TYPES, CAUSES AND EFFECTS OF GENDER-BASED VIOLENCE: CHALLENGES FOR SOCIAL STUDIES EDUCATION IN NIGERIA

 

JEKAYINFA, A, A. (Ph.D)

 

Abstract

            Gender-based violence occurs in all societies of the world, within the home or in the wider community and it affects women and girls disproportionately.  This paper attempts to discuss some types of gender-based violence like rape, commercial sexual exploitation, domestic violence, and female genital mutilation.  The paper also discusses the causes and effects of gender-based violence especially on the females. It also suggests what social studies curriculum should contain so as to solve the problems of gender-based violence in the society.

 


Introduction

            The world we live in is characterized with violence against women.  This is universally present in many forms like wife battering, sexual assault and abuse, female genital mutilation and rape, in war and peacetime, etc.  Gender-based violence is the fate of millions of women all over the world and these are affecting their productivity both in the homes, communities and places of work.

            There are different types of gender-based violence, which occur at different levels like within the family, community and state.  Domestic violence, which typically occurs when a man beats his female partner, is the most prevalent form of gender-based violence and this occurs within the families and inside the homes.

            Violence against women within the general community includes battery, rape, and sexual assault, forced treatments and the exploitation and commercialization of women’s bodies.  The social exclusion of women in some parts of the world in general and the purdah system in the northern part of Nigeria in particular are among the violence against women that are perpetrated by the state.

            Gender-based violence is a universal reality existing in all societies regardless of income, class and culture.   It would be difficult to find one woman, whom at one time or the other in her lifetime had not been afraid merely because she was a woman.  Those women who are particularly vulnerable to violence are those who live in extremely precarious conditions or who are discriminated against on the basis of race, language, ethnic group, culture, age, opinion, religion or membership in a minority group.  The World March of Women (2000), also included in the list of those that are affected by gender-based violence, women who are displaced, migrants, refugees or those living under foreign occupation.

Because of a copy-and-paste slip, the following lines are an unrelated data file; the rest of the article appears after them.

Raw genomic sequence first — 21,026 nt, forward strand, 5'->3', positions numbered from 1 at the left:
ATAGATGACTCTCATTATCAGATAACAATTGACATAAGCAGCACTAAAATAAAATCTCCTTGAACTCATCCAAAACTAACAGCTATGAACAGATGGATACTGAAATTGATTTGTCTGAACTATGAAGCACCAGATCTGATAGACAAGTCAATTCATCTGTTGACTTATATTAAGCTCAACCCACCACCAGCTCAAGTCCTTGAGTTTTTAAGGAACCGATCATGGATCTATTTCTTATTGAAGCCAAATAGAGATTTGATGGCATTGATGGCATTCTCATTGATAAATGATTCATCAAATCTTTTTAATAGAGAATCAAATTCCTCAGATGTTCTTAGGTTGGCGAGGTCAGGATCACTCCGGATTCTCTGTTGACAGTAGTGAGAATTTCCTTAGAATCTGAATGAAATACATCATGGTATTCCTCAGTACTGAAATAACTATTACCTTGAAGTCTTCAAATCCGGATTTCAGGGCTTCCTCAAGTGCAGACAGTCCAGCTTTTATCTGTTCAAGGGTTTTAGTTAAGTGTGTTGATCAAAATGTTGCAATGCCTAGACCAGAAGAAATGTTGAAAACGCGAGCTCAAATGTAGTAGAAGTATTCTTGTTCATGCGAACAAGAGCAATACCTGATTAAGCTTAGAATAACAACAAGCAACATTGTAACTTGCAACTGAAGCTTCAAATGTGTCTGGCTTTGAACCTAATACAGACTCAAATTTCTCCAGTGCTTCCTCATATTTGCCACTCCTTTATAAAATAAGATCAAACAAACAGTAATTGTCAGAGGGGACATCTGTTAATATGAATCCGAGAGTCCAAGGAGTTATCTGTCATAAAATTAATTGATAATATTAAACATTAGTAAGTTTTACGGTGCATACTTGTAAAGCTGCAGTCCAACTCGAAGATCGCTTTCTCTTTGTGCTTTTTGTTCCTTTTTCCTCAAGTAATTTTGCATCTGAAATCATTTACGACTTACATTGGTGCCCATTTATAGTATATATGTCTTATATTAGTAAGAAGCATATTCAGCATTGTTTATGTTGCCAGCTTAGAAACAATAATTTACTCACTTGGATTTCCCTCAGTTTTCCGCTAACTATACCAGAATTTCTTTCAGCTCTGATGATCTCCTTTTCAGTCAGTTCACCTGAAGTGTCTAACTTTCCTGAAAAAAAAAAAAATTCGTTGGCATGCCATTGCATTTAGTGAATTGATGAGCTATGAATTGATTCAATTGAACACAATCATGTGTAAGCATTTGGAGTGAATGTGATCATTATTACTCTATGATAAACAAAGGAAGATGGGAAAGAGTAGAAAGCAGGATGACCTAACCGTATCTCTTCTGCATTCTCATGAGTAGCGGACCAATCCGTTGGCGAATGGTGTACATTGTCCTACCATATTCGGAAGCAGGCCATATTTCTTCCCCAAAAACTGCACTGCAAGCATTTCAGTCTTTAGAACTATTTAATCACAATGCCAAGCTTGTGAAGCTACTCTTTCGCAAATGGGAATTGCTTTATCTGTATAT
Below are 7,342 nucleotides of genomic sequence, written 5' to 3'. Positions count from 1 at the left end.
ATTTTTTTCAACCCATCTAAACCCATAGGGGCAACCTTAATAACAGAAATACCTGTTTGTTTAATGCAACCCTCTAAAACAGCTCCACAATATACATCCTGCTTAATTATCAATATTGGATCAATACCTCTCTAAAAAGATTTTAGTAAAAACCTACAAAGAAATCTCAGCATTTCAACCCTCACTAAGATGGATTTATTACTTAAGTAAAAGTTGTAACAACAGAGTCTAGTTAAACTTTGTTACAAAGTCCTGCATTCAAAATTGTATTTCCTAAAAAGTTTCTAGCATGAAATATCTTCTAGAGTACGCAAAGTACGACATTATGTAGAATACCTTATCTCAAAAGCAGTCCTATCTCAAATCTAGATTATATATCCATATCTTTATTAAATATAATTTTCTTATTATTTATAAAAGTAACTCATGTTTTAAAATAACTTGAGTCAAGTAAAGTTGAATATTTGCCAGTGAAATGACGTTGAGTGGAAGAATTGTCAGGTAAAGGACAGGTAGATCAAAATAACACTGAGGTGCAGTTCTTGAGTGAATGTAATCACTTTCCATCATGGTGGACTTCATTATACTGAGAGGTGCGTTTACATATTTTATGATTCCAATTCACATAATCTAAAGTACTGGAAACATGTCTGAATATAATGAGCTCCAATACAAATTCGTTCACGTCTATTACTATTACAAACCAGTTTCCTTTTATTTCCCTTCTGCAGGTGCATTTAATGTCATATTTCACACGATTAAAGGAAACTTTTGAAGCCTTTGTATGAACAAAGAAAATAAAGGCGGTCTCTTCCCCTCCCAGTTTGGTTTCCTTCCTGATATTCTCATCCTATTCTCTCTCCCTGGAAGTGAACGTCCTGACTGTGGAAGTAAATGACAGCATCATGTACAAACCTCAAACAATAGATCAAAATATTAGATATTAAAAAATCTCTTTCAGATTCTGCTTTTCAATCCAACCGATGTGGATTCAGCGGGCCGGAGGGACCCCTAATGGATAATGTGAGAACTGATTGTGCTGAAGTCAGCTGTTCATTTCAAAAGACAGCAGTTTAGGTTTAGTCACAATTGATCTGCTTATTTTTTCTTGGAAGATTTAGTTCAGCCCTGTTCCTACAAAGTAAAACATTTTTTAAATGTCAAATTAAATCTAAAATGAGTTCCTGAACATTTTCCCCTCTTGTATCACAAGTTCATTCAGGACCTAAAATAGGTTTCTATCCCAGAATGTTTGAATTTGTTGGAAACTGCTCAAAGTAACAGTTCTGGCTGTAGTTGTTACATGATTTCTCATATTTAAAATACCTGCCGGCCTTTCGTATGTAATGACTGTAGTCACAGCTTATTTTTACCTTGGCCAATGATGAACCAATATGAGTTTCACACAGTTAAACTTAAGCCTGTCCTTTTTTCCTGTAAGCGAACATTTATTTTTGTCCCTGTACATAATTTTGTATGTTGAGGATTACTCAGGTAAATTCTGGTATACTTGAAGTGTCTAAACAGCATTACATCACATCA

The World Health Organization (WHO) estimates that at least one in every five of the world’s female population has been physically or sexually abused at some time (Population Reference Bureau, 2001).  Gender-based violence arises from the patriarchal system which since time immemorial, has exerted control over women’s lives (World March of Women, 2000). Gender-based violence affects both the physical and psychological integrity of women.  However subtle the violence may be in form, it has no less devastating effect.  Gender-based violence can affect the female psychologically, cognitively and inter-personally.

            Social studies, owing to its integrated nature is very relevant to gender issues but the curriculum in its present form is deficient in topical and thematic elements to address gender-based violence.  The curriculum should therefore be broadened so as to encompass themes and topics, which will teach the pupils to be aware of, and develop attitudes and values for combating gender-based violence, in the society.

 

Concept of Gender-Based Violence

            The UN General Assembly, in adopting the 1993 declaration on the elimination of violence against women defined gender-based violence as

any art of violence that results in physical, sexual, or psychological harm or suffering to women; including threats of such acts, coercion, or arbitrary deprivation of liberty, whether occurring in public or private life (Population Reference Bureau, 2001 pg. 3).